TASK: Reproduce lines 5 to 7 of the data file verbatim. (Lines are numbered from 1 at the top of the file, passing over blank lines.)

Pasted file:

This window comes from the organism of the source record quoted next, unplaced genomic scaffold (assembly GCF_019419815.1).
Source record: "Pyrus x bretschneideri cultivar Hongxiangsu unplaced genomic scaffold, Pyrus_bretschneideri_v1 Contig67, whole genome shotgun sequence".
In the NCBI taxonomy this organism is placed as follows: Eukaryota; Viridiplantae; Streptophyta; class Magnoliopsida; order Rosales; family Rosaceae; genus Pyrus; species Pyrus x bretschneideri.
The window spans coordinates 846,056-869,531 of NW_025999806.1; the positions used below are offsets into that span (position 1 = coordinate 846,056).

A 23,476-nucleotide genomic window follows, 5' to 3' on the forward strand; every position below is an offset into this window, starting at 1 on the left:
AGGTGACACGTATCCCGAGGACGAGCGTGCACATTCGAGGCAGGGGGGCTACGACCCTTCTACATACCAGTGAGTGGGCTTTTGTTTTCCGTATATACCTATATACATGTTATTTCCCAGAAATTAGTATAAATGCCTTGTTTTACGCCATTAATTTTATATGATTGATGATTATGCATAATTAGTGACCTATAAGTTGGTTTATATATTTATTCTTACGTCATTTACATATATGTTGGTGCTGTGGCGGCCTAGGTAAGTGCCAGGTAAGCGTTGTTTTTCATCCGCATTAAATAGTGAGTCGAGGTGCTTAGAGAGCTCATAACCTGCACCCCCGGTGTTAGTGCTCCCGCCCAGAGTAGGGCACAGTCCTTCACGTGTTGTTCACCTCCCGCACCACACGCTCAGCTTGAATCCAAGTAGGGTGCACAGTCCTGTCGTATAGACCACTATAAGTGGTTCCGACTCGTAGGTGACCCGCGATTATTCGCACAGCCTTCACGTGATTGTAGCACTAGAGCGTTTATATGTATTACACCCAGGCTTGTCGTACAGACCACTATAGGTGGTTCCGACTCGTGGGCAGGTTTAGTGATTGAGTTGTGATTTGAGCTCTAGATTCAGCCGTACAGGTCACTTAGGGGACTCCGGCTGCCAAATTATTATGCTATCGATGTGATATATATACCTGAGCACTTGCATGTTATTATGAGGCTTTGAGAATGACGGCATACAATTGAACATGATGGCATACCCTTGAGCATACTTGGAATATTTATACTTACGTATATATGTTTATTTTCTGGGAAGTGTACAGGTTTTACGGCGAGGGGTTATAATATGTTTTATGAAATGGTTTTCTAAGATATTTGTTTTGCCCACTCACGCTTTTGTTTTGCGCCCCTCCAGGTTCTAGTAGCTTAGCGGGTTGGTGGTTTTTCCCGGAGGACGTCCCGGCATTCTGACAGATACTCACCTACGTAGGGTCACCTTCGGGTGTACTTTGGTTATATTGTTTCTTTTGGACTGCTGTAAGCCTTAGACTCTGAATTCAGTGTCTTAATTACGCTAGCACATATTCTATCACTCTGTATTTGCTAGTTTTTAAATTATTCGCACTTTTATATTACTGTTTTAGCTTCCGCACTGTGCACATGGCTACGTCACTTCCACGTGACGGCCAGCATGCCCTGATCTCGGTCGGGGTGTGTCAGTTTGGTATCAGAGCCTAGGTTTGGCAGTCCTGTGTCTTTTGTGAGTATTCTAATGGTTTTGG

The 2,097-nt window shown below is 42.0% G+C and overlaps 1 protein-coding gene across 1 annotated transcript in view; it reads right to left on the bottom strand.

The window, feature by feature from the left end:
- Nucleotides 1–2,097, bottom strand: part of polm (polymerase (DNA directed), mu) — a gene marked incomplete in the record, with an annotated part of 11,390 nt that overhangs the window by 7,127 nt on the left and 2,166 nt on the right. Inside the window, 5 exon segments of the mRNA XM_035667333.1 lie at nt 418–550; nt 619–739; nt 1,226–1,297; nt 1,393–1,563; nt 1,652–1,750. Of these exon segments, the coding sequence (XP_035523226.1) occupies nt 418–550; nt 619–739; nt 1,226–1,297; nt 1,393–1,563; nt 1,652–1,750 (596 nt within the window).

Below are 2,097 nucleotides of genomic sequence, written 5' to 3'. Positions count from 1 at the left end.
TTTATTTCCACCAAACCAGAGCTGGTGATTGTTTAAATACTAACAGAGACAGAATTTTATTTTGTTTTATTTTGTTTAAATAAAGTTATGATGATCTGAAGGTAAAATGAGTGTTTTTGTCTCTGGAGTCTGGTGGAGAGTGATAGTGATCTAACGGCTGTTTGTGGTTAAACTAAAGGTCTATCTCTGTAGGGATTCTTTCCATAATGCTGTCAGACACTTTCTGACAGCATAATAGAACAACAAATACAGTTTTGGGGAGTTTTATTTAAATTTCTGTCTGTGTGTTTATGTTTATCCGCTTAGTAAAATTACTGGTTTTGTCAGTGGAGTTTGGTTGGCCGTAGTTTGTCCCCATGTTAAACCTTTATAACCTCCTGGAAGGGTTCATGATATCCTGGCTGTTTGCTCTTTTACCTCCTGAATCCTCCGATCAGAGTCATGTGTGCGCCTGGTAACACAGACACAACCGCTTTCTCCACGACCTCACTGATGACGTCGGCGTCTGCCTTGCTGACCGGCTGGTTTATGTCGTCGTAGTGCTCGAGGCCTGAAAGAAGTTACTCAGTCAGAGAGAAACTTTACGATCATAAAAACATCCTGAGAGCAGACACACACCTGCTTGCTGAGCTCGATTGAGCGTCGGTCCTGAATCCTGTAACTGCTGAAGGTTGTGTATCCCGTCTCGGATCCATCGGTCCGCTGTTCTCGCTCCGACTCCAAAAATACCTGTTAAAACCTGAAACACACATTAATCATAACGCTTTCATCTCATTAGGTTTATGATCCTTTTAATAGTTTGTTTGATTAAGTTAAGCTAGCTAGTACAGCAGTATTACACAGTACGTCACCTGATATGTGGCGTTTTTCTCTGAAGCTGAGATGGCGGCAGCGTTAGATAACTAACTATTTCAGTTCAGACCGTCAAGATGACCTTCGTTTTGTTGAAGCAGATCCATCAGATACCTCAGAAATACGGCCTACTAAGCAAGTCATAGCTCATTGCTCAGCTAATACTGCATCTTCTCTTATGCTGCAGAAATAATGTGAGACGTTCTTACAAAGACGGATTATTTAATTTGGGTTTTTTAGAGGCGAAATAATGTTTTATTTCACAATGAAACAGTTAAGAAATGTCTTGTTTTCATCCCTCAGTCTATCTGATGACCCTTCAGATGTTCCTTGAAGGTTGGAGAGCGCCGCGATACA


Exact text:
A 23,476-nucleotide genomic window follows, 5' to 3' on the forward strand; every position below is an offset into this window, starting at 1 on the left:
AGGTGACACGTATCCCGAGGACGAGCGTGCACATTCGAGGCAGGGGGGCTACGACCCTTCTACATACCAGTGAGTGGGCTTTTGTTTTCCGTATATACCTATATACATGTTATTTCCCAGAAATTAGTATAAATGCCTTGTTTTACGCCATTAATTTTATATGATTGATGATTATGCATAATTAGTGACCTATAAGTTGGTTTATATATTTATTCTTACGTCATTTACATATATGTTGGTGCTGTGGCGGCCTAGGTAAGTGCCAGGTAAGCGTTGTTTTTCATCCGCATTAAATAGTGAGTCGAGGTGCTTAGAGAGCTCATAACCTGCACCCCCGGTGTTAGTGCTCCCGCCCAGAGTAGGGCACAGTCCTTCACGTGTTGTTCACCTCCCGCACCACACGCTCAGCTTGAATCCAAGTAGGGTGCACAGTCCTGTCGTATAGACCACTATAAGTGGTTCCGACTCGTAGGTGACCCGCGATTATTCGCACAGCCTTCACGTGATTGTAGCACTAGAGCGTTTATATGTATTACACCCAGGCTTGTCGTACAGACCACTATAGGTGGTTCCGACTCGTGGGCAGGTTTAGTGATTGAGTTGTGATTTGAGCTCTAGATTCAGCCGTACAGGTCACTTAGGGGACTCCGGCTGCCAAATTATTATGCTATCGATGTGATATATATACCTGAGCACTTGCATGTTATTATGAGGCTTTGAGAATGACGGCATACAATTGAACATGATGGCATACCCTTGAGCATACTTGGAATATTTATACTTACGTATATATGTTTATTTTCTGGGAAGTGTACAGGTTTTACGGCGAGGGGTTATAATATGTTTTATGAAATGGTTTTCTAAGATATTTGTTTTGCCCACTCACGCTTTTGTTTTGCGCCCCTCCAGGTTCTAGTAGCTTAGCGGGTTGGTGGTTTTTCCCGGAGGACGTCCCGGCATTCTGACAGATACTCACCTACGTAGGGTCACCTTCGGGTGTACTTTGGTTATATTGTTTCTTTTGGACTGCTGTAAGCCTTAGACTCTGAATTCAGTGTCTTAATTACGCTAGCACATATTCTATCACTCTGTATTTGCTAGTTTTTAAATTATTCGCACTTTTATATTACTGTTTTAGCTTCCGCACTGTGCACATGGCTACGTCACTTCCACGTGACGGCCAGCATGCCCTGATCTCGGTCGGGGTGTGTCAGTTTGGTATCAGAGCCTAGGTTTGGCAGTCCTGTGTCTTTTGTGAGTATTCTAATGGTTTTGG

The 2,097-nt window shown below is 42.0% G+C and overlaps 1 protein-coding gene across 1 annotated transcript in view; it reads right to left on the bottom strand.